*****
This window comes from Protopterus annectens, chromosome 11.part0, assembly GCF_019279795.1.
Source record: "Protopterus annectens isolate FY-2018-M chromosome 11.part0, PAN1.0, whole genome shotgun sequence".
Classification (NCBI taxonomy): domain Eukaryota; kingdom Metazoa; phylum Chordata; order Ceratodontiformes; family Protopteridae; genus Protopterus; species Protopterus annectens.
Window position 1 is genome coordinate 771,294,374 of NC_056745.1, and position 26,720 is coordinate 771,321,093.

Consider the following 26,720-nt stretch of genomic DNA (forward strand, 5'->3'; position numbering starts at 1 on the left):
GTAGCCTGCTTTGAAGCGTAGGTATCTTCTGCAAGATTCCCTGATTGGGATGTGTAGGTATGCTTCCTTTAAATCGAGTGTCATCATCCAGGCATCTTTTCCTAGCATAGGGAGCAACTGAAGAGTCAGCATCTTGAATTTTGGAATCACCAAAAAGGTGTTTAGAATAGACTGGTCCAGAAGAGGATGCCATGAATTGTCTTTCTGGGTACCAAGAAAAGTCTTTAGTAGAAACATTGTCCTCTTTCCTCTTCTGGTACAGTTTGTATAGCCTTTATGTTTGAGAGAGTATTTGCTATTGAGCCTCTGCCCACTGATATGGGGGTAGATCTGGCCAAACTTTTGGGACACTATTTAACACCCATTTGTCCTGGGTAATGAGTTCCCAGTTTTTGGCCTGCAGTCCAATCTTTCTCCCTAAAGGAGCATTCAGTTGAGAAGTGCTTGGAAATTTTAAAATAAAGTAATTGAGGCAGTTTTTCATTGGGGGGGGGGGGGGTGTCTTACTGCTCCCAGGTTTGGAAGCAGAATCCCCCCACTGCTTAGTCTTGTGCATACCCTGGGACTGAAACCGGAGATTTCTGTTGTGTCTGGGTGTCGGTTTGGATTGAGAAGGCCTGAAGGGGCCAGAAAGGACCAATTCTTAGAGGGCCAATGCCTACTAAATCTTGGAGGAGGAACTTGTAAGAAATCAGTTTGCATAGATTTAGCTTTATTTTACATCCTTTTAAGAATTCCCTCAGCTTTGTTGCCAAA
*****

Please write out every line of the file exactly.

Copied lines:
This window comes from Protopterus annectens, chromosome 11.part0, assembly GCF_019279795.1.
Source record: "Protopterus annectens isolate FY-2018-M chromosome 11.part0, PAN1.0, whole genome shotgun sequence".
Classification (NCBI taxonomy): domain Eukaryota; kingdom Metazoa; phylum Chordata; order Ceratodontiformes; family Protopteridae; genus Protopterus; species Protopterus annectens.
Window position 1 is genome coordinate 771,294,374 of NC_056745.1, and position 26,720 is coordinate 771,321,093.

Consider the following 26,720-nt stretch of genomic DNA (forward strand, 5'->3'; position numbering starts at 1 on the left):
GTAGCCTGCTTTGAAGCGTAGGTATCTTCTGCAAGATTCCCTGATTGGGATGTGTAGGTATGCTTCCTTTAAATCGAGTGTCATCATCCAGGCATCTTTTCCTAGCATAGGGAGCAACTGAAGAGTCAGCATCTTGAATTTTGGAATCACCAAAAAGGTGTTTAGAATAGACTGGTCCAGAAGAGGATGCCATGAATTGTCTTTCTGGGTACCAAGAAAAGTCTTTAGTAGAAACATTGTCCTCTTTCCTCTTCTGGTACAGTTTGTATAGCCTTTATGTTTGAGAGAGTATTTGCTATTGAGCCTCTGCCCACTGATATGGGGGTAGATCTGGCCAAACTTTTGGGACACTATTTAACACCCATTTGTCCTGGGTAATGAGTTCCCAGTTTTTGGCCTGCAGTCCAATCTTTCTCCCTAAAGGAGCATTCAGTTGAGAAGTGCTTGGAAATTTTAAAATAAAGTAATTGAGGCAGTTTTTCATTGGGGGGGGGGGGGGTGTCTTACTGCTCCCAGGTTTGGAAGCAGAATCCCCCCACTGCTTAGTCTTGTGCATACCCTGGGACTGAAACCGGAGATTTCTGTTGTGTCTGGGTGTCGGTTTGGATTGAGAAGGCCTGAAGGGGCCAGAAAGGACCAATTCTTAGAGGGCCAATGCCTACTAAATCTTGGAGGAGGAACTTGTAAGAAATCAGTTTGCATAGATTTAGCTTTATTTTACATCCTTTTAAGAATTCCCTCAGCTTTGTTGCCAAA